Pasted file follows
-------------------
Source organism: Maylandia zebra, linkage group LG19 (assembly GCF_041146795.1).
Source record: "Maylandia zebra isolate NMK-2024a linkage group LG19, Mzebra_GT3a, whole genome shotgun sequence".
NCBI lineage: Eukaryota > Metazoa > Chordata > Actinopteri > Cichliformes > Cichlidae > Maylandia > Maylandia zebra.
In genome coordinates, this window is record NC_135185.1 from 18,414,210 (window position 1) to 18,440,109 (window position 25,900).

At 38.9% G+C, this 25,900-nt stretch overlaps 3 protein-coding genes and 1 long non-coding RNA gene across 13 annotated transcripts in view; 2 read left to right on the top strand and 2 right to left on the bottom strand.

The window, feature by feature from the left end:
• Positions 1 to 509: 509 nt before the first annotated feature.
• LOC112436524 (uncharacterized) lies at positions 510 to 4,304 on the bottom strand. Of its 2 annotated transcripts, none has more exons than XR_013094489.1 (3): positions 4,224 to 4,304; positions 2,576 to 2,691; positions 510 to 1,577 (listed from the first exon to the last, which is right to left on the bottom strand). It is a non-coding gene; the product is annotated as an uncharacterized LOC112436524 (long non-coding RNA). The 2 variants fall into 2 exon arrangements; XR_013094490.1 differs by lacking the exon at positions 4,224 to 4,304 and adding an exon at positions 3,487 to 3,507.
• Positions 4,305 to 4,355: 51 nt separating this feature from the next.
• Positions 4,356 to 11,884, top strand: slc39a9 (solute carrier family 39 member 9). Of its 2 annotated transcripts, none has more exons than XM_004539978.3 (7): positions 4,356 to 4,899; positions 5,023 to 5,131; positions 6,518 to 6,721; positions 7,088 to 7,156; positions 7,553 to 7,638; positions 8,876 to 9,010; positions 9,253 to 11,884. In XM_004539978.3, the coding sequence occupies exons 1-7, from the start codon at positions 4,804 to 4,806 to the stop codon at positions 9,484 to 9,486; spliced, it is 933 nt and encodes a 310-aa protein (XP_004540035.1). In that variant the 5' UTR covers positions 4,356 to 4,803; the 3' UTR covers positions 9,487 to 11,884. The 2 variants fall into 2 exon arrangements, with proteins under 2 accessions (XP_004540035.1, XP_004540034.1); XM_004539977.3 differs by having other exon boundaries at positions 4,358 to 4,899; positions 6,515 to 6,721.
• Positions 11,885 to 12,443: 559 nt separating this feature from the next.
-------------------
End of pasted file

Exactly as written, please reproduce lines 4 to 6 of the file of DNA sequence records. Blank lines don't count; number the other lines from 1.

In genome coordinates, this window is record NC_135185.1 from 18,414,210 (window position 1) to 18,440,109 (window position 25,900).

At 38.9% G+C, this 25,900-nt stretch overlaps 3 protein-coding genes and 1 long non-coding RNA gene across 13 annotated transcripts in view; 2 read left to right on the top strand and 2 right to left on the bottom strand.

The window, feature by feature from the left end: